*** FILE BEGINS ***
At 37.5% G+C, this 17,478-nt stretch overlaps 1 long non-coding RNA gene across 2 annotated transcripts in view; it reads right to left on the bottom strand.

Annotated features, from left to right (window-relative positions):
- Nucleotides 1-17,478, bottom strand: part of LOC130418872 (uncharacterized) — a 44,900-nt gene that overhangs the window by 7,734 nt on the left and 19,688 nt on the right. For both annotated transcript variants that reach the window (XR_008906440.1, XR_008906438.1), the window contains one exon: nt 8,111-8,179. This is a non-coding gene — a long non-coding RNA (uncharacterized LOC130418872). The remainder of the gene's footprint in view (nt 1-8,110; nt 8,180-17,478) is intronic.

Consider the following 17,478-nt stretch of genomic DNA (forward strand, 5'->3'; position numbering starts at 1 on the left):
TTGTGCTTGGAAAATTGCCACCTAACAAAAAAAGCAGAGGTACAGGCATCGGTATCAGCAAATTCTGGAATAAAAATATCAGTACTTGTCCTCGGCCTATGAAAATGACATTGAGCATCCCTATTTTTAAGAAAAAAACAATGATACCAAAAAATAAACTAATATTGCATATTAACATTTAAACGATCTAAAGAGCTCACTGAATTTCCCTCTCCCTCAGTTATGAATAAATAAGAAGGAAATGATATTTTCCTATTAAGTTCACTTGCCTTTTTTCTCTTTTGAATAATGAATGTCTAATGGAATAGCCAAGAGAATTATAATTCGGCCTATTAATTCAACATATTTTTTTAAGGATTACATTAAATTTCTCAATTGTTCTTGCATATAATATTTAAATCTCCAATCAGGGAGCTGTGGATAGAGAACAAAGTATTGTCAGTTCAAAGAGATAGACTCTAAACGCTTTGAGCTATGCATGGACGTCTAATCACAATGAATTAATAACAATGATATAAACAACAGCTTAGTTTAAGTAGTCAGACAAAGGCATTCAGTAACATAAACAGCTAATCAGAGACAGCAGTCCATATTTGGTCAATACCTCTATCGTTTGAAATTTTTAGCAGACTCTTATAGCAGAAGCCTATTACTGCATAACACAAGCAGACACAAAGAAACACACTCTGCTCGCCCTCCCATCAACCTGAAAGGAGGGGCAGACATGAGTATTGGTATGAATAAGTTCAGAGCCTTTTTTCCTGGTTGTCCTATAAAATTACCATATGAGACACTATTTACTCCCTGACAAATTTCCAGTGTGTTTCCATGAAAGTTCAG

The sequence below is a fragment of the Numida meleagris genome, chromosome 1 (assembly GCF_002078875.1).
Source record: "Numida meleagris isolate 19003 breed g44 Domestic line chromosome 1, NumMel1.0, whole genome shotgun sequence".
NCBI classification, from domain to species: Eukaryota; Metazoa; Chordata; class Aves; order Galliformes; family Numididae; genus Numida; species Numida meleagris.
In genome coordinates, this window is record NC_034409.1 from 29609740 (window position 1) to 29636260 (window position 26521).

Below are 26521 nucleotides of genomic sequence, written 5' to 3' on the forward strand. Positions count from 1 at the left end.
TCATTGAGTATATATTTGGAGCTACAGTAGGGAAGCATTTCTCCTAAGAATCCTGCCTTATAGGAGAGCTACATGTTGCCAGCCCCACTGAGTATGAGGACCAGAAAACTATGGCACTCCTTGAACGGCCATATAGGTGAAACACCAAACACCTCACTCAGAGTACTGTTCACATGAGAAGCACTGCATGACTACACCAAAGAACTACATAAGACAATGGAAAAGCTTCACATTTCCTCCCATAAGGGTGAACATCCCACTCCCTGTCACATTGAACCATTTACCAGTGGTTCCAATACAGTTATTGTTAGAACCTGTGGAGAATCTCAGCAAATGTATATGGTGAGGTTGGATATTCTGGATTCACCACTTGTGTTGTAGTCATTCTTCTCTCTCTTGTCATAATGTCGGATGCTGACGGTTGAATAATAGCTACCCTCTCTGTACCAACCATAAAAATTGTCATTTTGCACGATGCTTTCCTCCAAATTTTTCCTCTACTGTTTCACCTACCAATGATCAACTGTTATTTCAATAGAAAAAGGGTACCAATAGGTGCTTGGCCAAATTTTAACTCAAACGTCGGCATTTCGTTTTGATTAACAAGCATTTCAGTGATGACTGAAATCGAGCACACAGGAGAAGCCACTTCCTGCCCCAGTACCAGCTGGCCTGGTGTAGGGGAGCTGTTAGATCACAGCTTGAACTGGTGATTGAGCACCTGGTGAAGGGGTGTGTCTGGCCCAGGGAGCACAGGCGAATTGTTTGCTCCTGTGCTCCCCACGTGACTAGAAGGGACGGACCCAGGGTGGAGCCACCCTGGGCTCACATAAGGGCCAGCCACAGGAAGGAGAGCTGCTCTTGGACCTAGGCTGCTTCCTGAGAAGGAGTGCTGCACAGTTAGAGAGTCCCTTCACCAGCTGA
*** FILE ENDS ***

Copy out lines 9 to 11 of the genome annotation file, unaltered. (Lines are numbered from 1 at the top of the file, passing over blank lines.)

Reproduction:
In genome coordinates, this window is record NC_034409.1 from 29609740 (window position 1) to 29636260 (window position 26521).

Below are 26521 nucleotides of genomic sequence, written 5' to 3' on the forward strand. Positions count from 1 at the left end.
TCATTGAGTATATATTTGGAGCTACAGTAGGGAAGCATTTCTCCTAAGAATCCTGCCTTATAGGAGAGCTACATGTTGCCAGCCCCACTGAGTATGAGGACCAGAAAACTATGGCACTCCTTGAACGGCCATATAGGTGAAACACCAAACACCTCACTCAGAGTACTGTTCACATGAGAAGCACTGCATGACTACACCAAAGAACTACATAAGACAATGGAAAAGCTTCACATTTCCTCCCATAAGGGTGAACATCCCACTCCCTGTCACATTGAACCATTTACCAGTGGTTCCAATACAGTTATTGTTAGAACCTGTGGAGAATCTCAGCAAATGTATATGGTGAGGTTGGATATTCTGGATTCACCACTTGTGTTGTAGTCATTCTTCTCTCTCTTGTCATAATGTCGGATGCTGACGGTTGAATAATAGCTACCCTCTCTGTACCAACCATAAAAATTGTCATTTTGCACGATGCTTTCCTCCAAATTTTTCCTCTACTGTTTCACCTACCAATGATCAACTGTTATTTCAATAGAAAAAGGGTACCAATAGGTGCTTGGCCAAATTTTAACTCAAACGTCGGCATTTCGTTTTGATTAACAAGCATTTCAGTGATGACTGAAATCGAGCACACAGGAGAAGCCACTTCCTGCCCCAGTACCAGCTGGCCTGGTGTAGGGGAGCTGTTAGATCACAGCTTGAACTGGTGATTGAGCACCTGGTGAAGGGGTGTGTCTGGCCCAGGGAGCACAGGCGAATTGTTTGCTCCTGTGCTCCCCACGTGACTAGAAGGGACGGACCCAGGGTGGAGCCACCCTGGGCTCACATAAGGGCCAGCCACAGGAAGGAGAGCTGCTCTTGGACCTAGGCTGCTTCCTGAGAAGGAGTGCTGCACAGTTAGAGAGTCCCTTCACCAGCTGA